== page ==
Rowan gave a great description of his business at Naked Wines, tailored to the audience to show them how Naked is one of the truest examples of a Web 2.0 business… where the clients really do have control in the way the company is run, what wines are imported, and how people interact on the site.
Thierry Desseauve had an excellent presentation which I felt was addressed directly at me. I was sort of worried that I might upset him with my talk, but he took it perfectly. Very tongue in cheek, responding excellently and showing that salons and ratings still have a very active role to play in wine alongside with all this cool Internet stuff. He’s an interesting figure because he and Bettane have both shown an amazing commitment to exploring the Internet while pursuing conventional wine journalism, wine criticism, and wine events. Their Grand Tasting is happening as I type the first draft of this document and I’m sure they’re having a great time.
Wine Library TV live episode
This was a WLTV episode where Gary tasted four wines. I don’t want to spoil it before he posts it on his site, but I will let you know that my wines do not appear. . . this time. 😉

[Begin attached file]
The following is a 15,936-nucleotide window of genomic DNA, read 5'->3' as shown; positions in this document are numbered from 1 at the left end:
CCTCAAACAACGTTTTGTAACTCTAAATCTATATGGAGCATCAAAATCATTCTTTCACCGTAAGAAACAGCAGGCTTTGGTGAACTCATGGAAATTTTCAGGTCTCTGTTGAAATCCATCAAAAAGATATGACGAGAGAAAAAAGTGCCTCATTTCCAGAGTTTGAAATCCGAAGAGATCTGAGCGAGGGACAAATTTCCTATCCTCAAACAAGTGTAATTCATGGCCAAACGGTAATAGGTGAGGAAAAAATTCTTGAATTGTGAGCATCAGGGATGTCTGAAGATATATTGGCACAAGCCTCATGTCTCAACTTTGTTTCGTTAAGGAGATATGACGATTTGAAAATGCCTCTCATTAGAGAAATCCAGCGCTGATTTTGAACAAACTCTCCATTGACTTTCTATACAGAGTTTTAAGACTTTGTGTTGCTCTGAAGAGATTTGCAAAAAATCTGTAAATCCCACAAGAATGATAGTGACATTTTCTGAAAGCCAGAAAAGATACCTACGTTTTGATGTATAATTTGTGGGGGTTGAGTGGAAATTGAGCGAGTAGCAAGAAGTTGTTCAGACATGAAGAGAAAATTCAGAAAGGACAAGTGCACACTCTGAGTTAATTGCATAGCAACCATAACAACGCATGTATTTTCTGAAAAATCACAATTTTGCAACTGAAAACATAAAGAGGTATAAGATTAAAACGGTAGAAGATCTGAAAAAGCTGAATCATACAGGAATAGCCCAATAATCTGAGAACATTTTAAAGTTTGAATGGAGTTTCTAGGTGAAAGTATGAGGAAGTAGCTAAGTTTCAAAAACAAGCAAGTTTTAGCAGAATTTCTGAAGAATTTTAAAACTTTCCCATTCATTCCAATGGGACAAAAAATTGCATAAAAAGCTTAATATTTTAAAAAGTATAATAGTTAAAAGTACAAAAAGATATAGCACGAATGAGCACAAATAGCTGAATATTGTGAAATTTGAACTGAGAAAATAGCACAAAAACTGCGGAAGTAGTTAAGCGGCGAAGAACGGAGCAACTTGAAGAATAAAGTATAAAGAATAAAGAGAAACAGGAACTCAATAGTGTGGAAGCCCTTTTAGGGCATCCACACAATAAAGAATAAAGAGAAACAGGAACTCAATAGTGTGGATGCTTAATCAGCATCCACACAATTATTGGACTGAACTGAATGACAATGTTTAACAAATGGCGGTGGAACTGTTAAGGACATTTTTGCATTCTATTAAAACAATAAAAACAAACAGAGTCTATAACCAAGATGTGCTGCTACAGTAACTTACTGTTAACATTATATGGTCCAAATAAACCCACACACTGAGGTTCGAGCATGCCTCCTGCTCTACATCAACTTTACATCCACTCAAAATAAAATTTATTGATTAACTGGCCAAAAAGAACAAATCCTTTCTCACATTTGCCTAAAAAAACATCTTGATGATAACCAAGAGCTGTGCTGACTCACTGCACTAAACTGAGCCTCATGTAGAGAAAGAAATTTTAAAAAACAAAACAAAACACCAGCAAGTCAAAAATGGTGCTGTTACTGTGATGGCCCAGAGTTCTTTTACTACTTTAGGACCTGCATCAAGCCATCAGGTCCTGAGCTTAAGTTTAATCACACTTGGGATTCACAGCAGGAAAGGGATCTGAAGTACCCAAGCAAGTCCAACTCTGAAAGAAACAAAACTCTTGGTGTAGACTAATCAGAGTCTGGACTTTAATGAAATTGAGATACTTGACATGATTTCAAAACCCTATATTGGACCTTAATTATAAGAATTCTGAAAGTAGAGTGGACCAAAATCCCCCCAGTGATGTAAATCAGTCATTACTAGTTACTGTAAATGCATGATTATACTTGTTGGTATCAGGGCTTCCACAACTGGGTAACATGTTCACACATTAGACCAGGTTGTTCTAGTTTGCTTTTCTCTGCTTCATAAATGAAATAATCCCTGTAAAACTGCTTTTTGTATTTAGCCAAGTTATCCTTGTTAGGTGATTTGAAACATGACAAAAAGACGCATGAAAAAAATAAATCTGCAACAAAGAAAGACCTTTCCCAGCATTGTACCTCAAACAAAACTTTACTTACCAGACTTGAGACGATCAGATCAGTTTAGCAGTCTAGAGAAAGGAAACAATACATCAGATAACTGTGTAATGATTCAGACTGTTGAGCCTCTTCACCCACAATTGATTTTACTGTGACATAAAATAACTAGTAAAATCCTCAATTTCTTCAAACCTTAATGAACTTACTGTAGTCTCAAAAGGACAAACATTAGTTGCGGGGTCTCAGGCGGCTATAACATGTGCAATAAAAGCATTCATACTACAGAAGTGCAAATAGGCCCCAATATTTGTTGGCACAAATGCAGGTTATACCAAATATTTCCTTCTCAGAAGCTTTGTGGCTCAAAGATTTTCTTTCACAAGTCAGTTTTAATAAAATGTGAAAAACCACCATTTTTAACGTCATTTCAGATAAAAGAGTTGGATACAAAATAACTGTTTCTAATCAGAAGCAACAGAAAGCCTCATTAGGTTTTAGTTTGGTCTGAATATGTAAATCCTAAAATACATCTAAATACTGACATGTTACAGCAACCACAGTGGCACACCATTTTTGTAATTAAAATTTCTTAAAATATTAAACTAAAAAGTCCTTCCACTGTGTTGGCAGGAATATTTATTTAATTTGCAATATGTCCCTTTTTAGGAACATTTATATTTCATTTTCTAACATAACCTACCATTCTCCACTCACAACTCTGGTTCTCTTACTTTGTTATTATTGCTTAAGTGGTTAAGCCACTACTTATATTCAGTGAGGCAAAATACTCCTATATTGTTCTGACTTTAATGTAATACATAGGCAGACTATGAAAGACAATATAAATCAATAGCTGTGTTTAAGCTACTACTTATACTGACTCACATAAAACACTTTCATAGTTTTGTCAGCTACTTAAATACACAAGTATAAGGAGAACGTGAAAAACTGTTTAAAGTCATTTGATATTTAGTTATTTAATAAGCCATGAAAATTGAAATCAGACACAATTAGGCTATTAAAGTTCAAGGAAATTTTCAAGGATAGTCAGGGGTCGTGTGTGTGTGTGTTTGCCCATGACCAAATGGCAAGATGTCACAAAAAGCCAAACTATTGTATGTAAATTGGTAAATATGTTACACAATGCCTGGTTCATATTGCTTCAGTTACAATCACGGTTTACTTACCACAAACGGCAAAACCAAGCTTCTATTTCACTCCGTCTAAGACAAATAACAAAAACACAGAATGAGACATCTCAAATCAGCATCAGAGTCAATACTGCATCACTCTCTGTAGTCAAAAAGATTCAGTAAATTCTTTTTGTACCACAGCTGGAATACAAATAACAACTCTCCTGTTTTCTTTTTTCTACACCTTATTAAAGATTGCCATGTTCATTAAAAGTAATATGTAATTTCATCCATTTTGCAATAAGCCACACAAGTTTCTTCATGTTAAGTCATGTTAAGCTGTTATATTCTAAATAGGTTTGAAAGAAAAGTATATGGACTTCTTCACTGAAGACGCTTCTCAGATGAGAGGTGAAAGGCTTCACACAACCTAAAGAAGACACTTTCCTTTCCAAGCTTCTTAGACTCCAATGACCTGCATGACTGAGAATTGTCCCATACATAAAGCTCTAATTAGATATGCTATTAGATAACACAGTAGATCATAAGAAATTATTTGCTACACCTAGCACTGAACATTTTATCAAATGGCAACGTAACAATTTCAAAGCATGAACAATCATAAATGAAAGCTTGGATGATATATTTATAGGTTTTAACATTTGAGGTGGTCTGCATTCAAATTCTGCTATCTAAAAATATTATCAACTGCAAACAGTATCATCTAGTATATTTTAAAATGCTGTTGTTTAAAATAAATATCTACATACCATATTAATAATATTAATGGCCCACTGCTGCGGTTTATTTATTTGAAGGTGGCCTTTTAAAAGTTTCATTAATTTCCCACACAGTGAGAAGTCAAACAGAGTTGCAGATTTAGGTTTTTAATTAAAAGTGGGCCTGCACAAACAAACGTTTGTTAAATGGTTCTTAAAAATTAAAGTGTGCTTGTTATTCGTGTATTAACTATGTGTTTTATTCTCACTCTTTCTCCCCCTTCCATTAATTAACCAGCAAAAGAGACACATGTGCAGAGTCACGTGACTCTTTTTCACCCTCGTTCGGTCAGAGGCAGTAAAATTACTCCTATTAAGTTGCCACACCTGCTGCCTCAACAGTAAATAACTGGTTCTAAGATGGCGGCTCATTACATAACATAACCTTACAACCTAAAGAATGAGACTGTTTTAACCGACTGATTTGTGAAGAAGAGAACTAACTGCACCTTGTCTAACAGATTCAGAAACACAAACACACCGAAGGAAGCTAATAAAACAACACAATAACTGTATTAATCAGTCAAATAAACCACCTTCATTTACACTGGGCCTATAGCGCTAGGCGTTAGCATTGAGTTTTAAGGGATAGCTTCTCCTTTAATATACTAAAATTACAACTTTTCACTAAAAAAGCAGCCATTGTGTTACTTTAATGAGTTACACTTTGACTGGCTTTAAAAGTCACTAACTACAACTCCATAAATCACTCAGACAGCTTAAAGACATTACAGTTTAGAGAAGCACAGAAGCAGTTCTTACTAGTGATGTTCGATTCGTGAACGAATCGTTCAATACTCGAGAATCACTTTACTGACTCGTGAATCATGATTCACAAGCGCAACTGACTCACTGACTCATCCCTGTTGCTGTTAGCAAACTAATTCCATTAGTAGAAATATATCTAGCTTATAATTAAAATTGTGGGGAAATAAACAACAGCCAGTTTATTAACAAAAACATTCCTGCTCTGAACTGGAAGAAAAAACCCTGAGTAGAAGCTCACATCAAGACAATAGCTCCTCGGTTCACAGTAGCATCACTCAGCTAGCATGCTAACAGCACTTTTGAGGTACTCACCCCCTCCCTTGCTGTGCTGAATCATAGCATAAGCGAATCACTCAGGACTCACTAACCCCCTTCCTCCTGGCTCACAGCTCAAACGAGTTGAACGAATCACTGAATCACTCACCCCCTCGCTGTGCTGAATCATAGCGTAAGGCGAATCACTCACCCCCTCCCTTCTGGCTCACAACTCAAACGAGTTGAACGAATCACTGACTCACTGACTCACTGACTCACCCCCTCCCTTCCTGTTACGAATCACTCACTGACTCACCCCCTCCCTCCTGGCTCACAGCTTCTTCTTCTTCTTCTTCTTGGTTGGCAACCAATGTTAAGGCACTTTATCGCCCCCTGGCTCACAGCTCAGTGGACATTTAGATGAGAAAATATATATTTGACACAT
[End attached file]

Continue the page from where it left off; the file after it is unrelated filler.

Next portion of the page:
Ces nouvelles technologies qui changent notre rapport au vin
Okay, I’m gonna admit my memory is a bit fuzzy on the final presentations. And the camera was out of batteries… And I was nursing a glass of Chateau Palmer‘s 2000 Alter Ego… and so… I don’t really remember everything. My bad!
We heard a bit about Taste a Wine which is cool software to file away tasting notes. . . ZeVisit did an amazing presentation on a sort of virtual ebook app they made for the Beaujolais region.. and they told us about their plans for augmented reality apps where you hold your phone up and it describes whatever is in front of you. It makes me really jealous that we don’t have that kind of project brewing in my region. And the guys they were working with said they saw tripled sales and tens of thousands of downloads of the app since it went public. Pretty cool.